It was of Dexter and me, at the airport, the day I’d left for school. The top edge was a bit blurry, and there was a weird sun-burst of color in the bottom right corner, but otherwise it was a good shot. We were standing in front of a window, and I had my head on his shoulder, both of us smiling. I’d been sad that day, but not in a final, end-of-story way. Like Melanie, I was heading off to my new world. But I was taking a part of my past, and the future, along with me for the ride.
The song was building in my headphones, the first words about to begin over the new, jazzy, retro-style start. I turned the picture over, and saw there was something on the back. Scrawled in black ink, smeared (of course), it said, D.C., Baltimore, Philadelphia, Austin… and you. I’ll be there soon.
I reached over and turned up the volume, letting Dexter’s voice fill my ears, smooth and fluid. And even though I had heard it so many times already, I still felt that little catch of breath as it began.
This lullaby is only a few words
A simple run of chords
Quiet here in this spare room
But you can hear it, hear it
Wherever you may go
Even if I let you down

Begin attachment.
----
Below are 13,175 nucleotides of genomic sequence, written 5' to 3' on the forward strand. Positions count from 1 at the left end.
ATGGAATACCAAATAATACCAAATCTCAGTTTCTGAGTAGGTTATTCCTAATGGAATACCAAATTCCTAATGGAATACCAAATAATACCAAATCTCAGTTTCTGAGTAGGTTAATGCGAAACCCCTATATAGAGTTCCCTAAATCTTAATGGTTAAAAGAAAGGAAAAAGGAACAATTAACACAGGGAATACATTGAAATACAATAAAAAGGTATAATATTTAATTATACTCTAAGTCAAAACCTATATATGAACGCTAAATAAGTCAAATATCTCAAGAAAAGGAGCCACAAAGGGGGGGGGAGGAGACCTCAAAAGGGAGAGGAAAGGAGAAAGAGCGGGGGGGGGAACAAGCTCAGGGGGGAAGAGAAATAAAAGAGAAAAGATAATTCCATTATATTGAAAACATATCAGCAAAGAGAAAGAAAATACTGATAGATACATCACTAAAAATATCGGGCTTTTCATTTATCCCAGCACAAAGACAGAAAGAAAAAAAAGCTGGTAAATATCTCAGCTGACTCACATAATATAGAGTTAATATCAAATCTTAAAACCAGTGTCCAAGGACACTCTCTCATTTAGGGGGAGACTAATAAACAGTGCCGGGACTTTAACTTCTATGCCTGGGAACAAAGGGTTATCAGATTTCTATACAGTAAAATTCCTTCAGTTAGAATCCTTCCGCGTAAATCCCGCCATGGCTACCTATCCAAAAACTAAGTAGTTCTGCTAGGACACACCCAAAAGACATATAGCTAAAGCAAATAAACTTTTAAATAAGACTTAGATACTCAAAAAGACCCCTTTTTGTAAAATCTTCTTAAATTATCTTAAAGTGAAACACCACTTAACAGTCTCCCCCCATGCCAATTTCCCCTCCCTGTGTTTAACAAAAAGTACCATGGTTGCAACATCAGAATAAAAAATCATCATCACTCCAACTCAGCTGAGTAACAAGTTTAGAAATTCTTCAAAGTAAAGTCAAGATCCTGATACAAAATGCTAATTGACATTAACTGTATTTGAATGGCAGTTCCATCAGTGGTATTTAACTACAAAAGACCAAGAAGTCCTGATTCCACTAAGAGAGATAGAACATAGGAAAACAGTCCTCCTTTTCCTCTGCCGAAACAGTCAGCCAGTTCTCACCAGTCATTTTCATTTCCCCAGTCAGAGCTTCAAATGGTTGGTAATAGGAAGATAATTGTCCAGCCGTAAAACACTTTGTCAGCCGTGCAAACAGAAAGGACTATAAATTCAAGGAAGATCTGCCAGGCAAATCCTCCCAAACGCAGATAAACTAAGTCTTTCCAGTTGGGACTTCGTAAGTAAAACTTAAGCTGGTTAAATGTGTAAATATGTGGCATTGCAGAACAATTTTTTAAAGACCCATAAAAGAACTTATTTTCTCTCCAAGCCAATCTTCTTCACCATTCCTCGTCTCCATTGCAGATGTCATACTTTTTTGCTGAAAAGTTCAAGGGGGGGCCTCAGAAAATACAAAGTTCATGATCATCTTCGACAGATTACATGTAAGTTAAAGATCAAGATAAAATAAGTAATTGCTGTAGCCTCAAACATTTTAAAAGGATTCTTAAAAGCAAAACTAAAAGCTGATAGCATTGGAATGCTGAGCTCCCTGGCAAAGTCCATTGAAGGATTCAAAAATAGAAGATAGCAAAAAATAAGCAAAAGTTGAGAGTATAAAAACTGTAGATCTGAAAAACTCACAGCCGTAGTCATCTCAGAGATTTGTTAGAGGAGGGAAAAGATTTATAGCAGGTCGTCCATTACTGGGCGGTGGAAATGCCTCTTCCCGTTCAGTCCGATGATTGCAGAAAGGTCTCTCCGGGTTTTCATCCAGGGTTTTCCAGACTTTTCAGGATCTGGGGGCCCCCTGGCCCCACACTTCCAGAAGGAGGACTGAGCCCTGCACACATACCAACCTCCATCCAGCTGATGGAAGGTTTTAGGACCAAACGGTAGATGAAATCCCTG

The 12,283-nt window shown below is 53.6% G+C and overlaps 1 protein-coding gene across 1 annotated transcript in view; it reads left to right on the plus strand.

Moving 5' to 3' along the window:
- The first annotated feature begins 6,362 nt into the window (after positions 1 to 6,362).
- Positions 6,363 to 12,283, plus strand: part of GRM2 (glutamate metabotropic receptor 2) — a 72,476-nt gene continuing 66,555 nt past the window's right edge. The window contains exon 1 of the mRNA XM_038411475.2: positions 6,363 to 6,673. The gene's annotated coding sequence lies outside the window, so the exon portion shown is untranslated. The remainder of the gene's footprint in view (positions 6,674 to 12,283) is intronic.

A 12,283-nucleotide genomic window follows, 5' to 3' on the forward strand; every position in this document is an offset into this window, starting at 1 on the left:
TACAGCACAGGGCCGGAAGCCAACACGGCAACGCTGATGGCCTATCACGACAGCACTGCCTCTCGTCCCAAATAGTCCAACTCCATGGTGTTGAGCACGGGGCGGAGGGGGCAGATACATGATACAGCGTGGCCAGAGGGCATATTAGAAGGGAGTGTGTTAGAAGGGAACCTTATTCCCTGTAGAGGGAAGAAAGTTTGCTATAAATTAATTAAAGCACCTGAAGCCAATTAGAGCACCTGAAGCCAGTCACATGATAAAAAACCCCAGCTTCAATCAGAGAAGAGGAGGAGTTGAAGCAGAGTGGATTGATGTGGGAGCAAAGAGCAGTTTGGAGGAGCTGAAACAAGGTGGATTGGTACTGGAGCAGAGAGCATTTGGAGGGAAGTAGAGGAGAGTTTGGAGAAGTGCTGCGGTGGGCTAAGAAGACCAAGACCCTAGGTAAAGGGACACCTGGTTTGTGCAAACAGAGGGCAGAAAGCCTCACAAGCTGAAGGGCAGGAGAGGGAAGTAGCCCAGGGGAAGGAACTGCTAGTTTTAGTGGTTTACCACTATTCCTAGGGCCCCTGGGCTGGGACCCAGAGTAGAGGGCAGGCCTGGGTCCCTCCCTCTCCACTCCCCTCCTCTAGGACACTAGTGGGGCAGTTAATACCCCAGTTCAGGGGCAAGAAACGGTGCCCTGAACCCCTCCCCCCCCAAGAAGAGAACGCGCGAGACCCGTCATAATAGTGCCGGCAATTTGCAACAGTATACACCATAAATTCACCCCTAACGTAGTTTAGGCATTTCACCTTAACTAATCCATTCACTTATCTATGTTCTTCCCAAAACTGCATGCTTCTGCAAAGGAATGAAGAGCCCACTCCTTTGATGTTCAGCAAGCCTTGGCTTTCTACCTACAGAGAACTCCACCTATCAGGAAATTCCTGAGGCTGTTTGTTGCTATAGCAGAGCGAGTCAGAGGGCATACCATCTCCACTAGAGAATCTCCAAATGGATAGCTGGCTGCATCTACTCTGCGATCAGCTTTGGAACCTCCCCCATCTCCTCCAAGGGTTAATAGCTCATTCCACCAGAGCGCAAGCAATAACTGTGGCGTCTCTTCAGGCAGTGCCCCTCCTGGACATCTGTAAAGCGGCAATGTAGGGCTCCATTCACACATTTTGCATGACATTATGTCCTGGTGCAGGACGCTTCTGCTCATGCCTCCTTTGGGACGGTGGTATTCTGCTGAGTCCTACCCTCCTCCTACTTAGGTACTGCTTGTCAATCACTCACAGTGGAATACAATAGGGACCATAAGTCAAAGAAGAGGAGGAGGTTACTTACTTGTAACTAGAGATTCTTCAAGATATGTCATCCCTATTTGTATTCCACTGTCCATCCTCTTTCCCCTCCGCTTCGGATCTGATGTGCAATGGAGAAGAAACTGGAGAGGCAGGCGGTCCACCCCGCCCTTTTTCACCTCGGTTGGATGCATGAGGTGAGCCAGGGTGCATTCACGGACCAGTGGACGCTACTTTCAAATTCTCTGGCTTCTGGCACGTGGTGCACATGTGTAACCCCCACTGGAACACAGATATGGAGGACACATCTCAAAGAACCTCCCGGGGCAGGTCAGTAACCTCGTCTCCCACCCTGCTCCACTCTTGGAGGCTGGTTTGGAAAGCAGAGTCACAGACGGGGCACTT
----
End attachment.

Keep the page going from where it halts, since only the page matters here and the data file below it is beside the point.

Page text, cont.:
This lullaby plays on…
I knew that there were no guarantees. No way of knowing what came next for me, or him, or anybody. Some things don’t last forever, but some things do. Like a good song, or a good book, or a good memory you can take out and unfold in your darkest times, pressing down the corners and peering in close, hoping you still recognize the person you see there. Dexter was a whole country away from me now. But I had a good feeling he would get to me, one way or another. And if not, I’d already proved I could meet him halfway.
But for now, I just sat there on the bed and listened to my song. The one that had been written for me by a man who knew me not at all, now sung by the one who knew me best. Maybe it would be the hit the record company predicted, striking a chord in our collective past, prompting a wave of nostalgia that would carry Dexter and the band everywhere they’d ever dreamed. Or maybe, no one would hear it at all. That was the thing: you just never knew. Right now, though, I wanted not to think forward or backward, but only to lose myself in the words. So I lay back, closing my eyes, and let them fill my mind, new and familiar all at once, rising and falling with my very breath, steady, as they sang me to sleep.